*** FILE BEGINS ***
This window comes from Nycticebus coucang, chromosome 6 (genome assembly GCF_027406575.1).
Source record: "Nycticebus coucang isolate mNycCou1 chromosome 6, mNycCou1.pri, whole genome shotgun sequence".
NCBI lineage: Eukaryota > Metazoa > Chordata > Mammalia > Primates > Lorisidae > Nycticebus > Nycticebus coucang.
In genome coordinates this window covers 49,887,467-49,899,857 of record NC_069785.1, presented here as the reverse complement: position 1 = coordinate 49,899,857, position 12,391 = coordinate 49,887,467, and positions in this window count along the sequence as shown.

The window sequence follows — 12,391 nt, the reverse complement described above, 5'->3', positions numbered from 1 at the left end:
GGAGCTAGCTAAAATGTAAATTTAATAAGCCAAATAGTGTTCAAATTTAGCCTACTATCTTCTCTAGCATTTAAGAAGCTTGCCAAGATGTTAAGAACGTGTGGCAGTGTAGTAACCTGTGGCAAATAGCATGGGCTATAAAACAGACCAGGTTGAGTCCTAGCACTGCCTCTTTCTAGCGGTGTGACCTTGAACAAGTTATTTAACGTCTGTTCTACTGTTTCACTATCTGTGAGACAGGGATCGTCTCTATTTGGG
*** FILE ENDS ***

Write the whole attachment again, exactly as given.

This window comes from Nycticebus coucang, chromosome 6 (genome assembly GCF_027406575.1).
Source record: "Nycticebus coucang isolate mNycCou1 chromosome 6, mNycCou1.pri, whole genome shotgun sequence".
NCBI lineage: Eukaryota > Metazoa > Chordata > Mammalia > Primates > Lorisidae > Nycticebus > Nycticebus coucang.
In genome coordinates this window covers 49,887,467-49,899,857 of record NC_069785.1, presented here as the reverse complement: position 1 = coordinate 49,899,857, position 12,391 = coordinate 49,887,467, and positions in this window count along the sequence as shown.

The window sequence follows — 12,391 nt, the reverse complement described above, 5'->3', positions numbered from 1 at the left end:
GGAGCTAGCTAAAATGTAAATTTAATAAGCCAAATAGTGTTCAAATTTAGCCTACTATCTTCTCTAGCATTTAAGAAGCTTGCCAAGATGTTAAGAACGTGTGGCAGTGTAGTAACCTGTGGCAAATAGCATGGGCTATAAAACAGACCAGGTTGAGTCCTAGCACTGCCTCTTTCTAGCGGTGTGACCTTGAACAAGTTATTTAACGTCTGTTCTACTGTTTCACTATCTGTGAGACAGGGATCGTCTCTATTTGGG